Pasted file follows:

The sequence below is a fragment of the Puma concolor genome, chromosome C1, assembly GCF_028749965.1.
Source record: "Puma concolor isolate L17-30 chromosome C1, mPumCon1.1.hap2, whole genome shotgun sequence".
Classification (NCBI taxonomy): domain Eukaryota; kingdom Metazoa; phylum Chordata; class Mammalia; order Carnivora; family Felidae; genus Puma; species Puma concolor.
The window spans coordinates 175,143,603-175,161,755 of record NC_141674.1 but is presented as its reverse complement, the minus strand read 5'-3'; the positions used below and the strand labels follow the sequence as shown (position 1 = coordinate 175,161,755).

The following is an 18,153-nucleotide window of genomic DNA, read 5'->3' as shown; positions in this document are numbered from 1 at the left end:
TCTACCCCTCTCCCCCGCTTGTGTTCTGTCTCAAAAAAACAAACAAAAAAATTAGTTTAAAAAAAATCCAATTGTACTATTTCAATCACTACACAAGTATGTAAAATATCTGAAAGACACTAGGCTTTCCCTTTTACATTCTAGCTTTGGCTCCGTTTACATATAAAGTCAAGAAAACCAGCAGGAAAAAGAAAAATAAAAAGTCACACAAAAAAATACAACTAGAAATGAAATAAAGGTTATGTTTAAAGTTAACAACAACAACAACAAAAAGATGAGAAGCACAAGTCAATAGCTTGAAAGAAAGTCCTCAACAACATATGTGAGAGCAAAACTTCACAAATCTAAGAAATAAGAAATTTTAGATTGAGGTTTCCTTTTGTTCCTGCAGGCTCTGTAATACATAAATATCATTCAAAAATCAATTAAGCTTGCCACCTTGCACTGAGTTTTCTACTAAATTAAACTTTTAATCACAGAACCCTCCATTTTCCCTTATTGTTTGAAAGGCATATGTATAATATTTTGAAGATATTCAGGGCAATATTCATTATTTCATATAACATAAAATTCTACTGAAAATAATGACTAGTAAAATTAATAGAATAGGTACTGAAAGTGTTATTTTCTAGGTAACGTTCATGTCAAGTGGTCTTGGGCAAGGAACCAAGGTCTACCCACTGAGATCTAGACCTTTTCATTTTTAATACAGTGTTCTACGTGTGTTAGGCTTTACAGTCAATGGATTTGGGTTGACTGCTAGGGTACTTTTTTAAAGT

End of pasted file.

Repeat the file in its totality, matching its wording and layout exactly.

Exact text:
The sequence below is a fragment of the Puma concolor genome, chromosome C1, assembly GCF_028749965.1.
Source record: "Puma concolor isolate L17-30 chromosome C1, mPumCon1.1.hap2, whole genome shotgun sequence".
Classification (NCBI taxonomy): domain Eukaryota; kingdom Metazoa; phylum Chordata; class Mammalia; order Carnivora; family Felidae; genus Puma; species Puma concolor.
The window spans coordinates 175,143,603-175,161,755 of record NC_141674.1 but is presented as its reverse complement, the minus strand read 5'-3'; the positions used below and the strand labels follow the sequence as shown (position 1 = coordinate 175,161,755).

The following is an 18,153-nucleotide window of genomic DNA, read 5'->3' as shown; positions in this document are numbered from 1 at the left end:
TCTACCCCTCTCCCCCGCTTGTGTTCTGTCTCAAAAAAACAAACAAAAAAATTAGTTTAAAAAAAATCCAATTGTACTATTTCAATCACTACACAAGTATGTAAAATATCTGAAAGACACTAGGCTTTCCCTTTTACATTCTAGCTTTGGCTCCGTTTACATATAAAGTCAAGAAAACCAGCAGGAAAAAGAAAAATAAAAAGTCACACAAAAAAATACAACTAGAAATGAAATAAAGGTTATGTTTAAAGTTAACAACAACAACAACAAAAAGATGAGAAGCACAAGTCAATAGCTTGAAAGAAAGTCCTCAACAACATATGTGAGAGCAAAACTTCACAAATCTAAGAAATAAGAAATTTTAGATTGAGGTTTCCTTTTGTTCCTGCAGGCTCTGTAATACATAAATATCATTCAAAAATCAATTAAGCTTGCCACCTTGCACTGAGTTTTCTACTAAATTAAACTTTTAATCACAGAACCCTCCATTTTCCCTTATTGTTTGAAAGGCATATGTATAATATTTTGAAGATATTCAGGGCAATATTCATTATTTCATATAACATAAAATTCTACTGAAAATAATGACTAGTAAAATTAATAGAATAGGTACTGAAAGTGTTATTTTCTAGGTAACGTTCATGTCAAGTGGTCTTGGGCAAGGAACCAAGGTCTACCCACTGAGATCTAGACCTTTTCATTTTTAATACAGTGTTCTACGTGTGTTAGGCTTTACAGTCAATGGATTTGGGTTGACTGCTAGGGTACTTTTTTAAAGT